“You’ve asked for it!”: Introducing Jim Lodge

Jim joined Facebook as recently as 26th August this year and immediately sent me a friends request. Perhaps I should have heard of Jim via the jazz grape vine but I hadn’t so I replied, “Tell me more about yourself, Jim, and your interests in jazz and music in general”.

His reply is so stunning and well written, somehow even tying in with the theme of my “Analysing the Jazz Scene” article in Just Jazz magazine, that I decided I simply had to publish it word for word. So here goes …!

Hi Peter,

You’ve asked for it!

My mother loved music, and played piano enthusiastically. Her favourite repertoire was Bach, boogie, and Basie, with Gilbert and Sullivan as another staple. We sang round the piano, or the wireless was on. I suppose I was also influenced by Max Geldray and Ray Ellington on the Goon Show. Mum would also buy sheet music for current popular music if it took our fancy. Although she died when I was 15, my mother must take the blame for my musical obsessions.

Around 1955 I was hooked by early rock ‘n roll – Bill Haley, Chuck Berry, Little Richard, Fats Domino, Carl Perkins, and Elvis Presley’s Sun material. As the latter was released in this country after his first RCA hits, I thought he had improved, only to be disillusioned when reality emerged!

This exciting music was rapidly replaced by manufactured product, performed by callow teenage boys, and aimed at moonstruck girls, and I searched for something having a similar drive and excitement to the stuff I preferred. Humph’s “Bad Penny Blues” suggested that there might be something in jazz, so I bought a copy of Rex Harris’ “Jazz”. Next came the purchase of 78s by Sidney Bechet, King Oliver’s Creole Band, and George Webb’s Dixielanders – and I haven’t stopped buying records since. The 78s left my collection years ago as too much of a storage problem, but my collection has now reached about 16,000 albums and threatens, with my book collection, to overwhelm us completely.

Weren’t all the “real” jazz players dead?

Ken Colyer plays Leeds Town Hall, 1955

A few months later a friend, knowing of my interest, suggested I go and listen to the jazz bands performing during our

work dinner hour on Leeds Town Hall steps for Leeds student Rag Week. The thought that people were doing such a thing in Leeds had not occurred to me. Weren’t all the “real” jazz players dead or unable to play due to loss of teeth? I went along, and was absolutely knocked out. You could do it yourself! I had already found my jazz idol – Johnny Dodds – and I HAD to have a clarinet and try it. Within a couple of months I had scraped up the deposit for a second hand Couesnon Boehm clarinet, and spent hours annoying my Aunt’s neighbours with my struggles. Some months later I made contact with other developing musicians, a band was formed, and I have played in bands ever since.

For a time I, like many others, was very blinkered in my musical tastes. If it wasn’t in the mid-twenties style of Oliver/Armstrong/Morton etc I dismissed it. Over the years I have developed an interest in a multitude of musical styles and genres. I bought an alto, quickly replaced by a tenor, and ended up playing for periods in a dance trio, a rock band, and in 1964 in a bluebeat group. Being me, I insisted that my contributions would be improvised and subject to change at my whim, and managed to get away with such an unheard of practice in those fields. I have continued to alternate between occasional forays into other musical fields and jazz, my main musical preoccupation, ever since.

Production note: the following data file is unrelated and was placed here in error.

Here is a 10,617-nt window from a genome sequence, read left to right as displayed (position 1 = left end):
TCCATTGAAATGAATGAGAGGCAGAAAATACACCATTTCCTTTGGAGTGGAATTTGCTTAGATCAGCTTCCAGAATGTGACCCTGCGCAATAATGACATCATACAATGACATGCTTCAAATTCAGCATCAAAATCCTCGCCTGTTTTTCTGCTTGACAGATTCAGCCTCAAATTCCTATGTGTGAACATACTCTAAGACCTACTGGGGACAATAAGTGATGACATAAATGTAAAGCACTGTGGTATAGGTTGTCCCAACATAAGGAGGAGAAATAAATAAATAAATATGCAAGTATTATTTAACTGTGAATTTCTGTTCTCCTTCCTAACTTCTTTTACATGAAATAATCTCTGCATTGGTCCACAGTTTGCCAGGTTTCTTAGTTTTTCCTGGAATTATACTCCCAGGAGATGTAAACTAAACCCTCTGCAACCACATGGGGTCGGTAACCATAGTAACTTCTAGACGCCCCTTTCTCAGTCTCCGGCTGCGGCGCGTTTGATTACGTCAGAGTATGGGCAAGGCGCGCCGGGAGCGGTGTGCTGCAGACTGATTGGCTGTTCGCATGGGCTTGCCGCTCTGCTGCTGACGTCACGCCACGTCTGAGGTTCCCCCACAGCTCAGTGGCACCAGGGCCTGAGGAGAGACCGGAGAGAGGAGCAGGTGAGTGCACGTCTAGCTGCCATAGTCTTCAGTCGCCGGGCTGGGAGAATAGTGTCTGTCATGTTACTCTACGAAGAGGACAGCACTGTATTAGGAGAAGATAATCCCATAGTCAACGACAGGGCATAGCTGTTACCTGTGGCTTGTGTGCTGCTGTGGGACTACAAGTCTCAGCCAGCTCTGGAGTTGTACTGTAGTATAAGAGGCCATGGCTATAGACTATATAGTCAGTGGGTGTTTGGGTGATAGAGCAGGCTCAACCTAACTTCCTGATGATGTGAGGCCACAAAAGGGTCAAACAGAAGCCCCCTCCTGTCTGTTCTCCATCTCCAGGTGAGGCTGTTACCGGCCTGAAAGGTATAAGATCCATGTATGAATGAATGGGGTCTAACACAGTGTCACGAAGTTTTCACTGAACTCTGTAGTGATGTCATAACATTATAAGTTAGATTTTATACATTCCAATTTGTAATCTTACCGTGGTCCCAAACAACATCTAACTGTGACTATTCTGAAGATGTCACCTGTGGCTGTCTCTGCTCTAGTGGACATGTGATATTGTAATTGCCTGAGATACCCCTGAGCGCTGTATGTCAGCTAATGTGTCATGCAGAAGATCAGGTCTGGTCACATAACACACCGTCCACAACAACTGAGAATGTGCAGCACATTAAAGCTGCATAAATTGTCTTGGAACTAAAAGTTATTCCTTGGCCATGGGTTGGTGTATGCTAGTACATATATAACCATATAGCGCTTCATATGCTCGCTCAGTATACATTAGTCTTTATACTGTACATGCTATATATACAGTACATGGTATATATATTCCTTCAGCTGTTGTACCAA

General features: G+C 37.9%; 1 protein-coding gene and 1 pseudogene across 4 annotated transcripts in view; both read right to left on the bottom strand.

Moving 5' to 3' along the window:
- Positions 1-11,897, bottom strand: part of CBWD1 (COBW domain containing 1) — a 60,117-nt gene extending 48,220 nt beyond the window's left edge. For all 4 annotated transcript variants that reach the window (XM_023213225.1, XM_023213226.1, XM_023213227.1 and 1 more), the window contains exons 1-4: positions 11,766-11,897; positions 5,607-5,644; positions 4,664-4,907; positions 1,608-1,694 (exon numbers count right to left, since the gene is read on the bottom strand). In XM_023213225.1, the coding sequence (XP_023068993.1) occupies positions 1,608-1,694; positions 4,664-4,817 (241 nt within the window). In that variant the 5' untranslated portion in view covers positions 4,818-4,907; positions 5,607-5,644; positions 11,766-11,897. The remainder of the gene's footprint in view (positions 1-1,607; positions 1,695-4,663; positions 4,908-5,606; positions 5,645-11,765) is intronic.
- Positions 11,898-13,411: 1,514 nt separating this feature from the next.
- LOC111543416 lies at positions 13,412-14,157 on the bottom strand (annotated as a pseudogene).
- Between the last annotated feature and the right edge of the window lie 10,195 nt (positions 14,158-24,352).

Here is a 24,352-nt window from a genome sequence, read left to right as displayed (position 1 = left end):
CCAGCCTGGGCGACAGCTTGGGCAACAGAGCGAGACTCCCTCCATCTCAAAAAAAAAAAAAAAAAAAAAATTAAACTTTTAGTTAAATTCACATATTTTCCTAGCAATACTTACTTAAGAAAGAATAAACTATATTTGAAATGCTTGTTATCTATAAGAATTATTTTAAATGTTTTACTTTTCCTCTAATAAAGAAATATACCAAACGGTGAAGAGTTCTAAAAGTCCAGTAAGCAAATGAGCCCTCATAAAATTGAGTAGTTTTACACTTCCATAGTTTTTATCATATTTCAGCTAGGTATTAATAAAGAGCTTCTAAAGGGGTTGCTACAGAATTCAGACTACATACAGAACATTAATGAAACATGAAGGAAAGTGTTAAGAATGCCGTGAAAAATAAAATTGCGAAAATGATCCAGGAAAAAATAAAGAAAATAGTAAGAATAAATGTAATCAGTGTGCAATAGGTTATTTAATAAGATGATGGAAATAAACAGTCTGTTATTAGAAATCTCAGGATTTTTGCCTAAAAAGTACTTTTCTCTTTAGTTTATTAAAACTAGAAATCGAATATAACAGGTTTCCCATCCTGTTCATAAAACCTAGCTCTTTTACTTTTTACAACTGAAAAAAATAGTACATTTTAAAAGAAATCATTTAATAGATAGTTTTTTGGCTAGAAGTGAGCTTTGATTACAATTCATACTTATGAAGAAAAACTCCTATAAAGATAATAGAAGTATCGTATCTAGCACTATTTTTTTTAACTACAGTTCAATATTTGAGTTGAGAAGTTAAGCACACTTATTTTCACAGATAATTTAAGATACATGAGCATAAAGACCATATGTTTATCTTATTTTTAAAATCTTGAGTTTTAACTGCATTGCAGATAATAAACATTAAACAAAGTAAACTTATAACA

At its best music can seem to suspend time
In the late 1970s I gradually started listening to classical music. I discovered that there was a difference in how this or that conductor or orchestra made music. In the same way that some jazz players move me in a way that others don’t, a great performance of an opera or symphonic piece could be special. I have come to realise that what matters for me is to hear communication of emotion or feeling at a wide variety of levels and intensities, and to have my attention captured by a feeling that “something” has been brought out of a musical piece or work that I could not have previously imagined being there. At its best music can change my breathing rate, seem to suspend time, and create the illusion that I can “hear” rapid fleeting thought processes developing and changing.

Better not overdo it but” …
Assuming that I like most of the “standard” favourite jazz players, here is a list of some who I particularly enjoy:-

Johnny Dodds, Jimmie Noone, Johny Hodges, Harry Carney, Ben Webster, Lester Young, Buddy Tate, Louis Jordan. A special mention must go to a local musical hero, trumpet player Jim Fuller. Unfortunately Jim can no longer play due to a condition that makes his hands and fingers difficult to manipulate, but most who heard him would agree that his playing was exceptional. I was privileged to play alongside him for a number of years

And bands: A.J.Piron, Oliver, Morton, New Orleans Wanderers, Missourians, Jabbo Smith, Ellington, Basie, Mingus.

Outside jazz:-

Professor Longhair, Fats Domino, Huey Smith, Roosevelt Sykes, Howlin’ Wolf, Frank Zappa, Sir Thomas Beecham (I don’t care if it’s “Three Blind Mice”, if he is conducting I want to hear it), Maria Callas, Natalie Clein.

Outside music I spend time on astronomy and transport history.

Hope this begins to respond to your query.


This more than begins to respond to my query, Jim. You’ve added a series of whole new dimensions to the debate I’m attempting to open up on the past, present and future of jazz In my above mentioned Just Jazz article. Thank you so much for the time you’ve taken over your in depth reply and for sharing with us such an eclectic choice of music.


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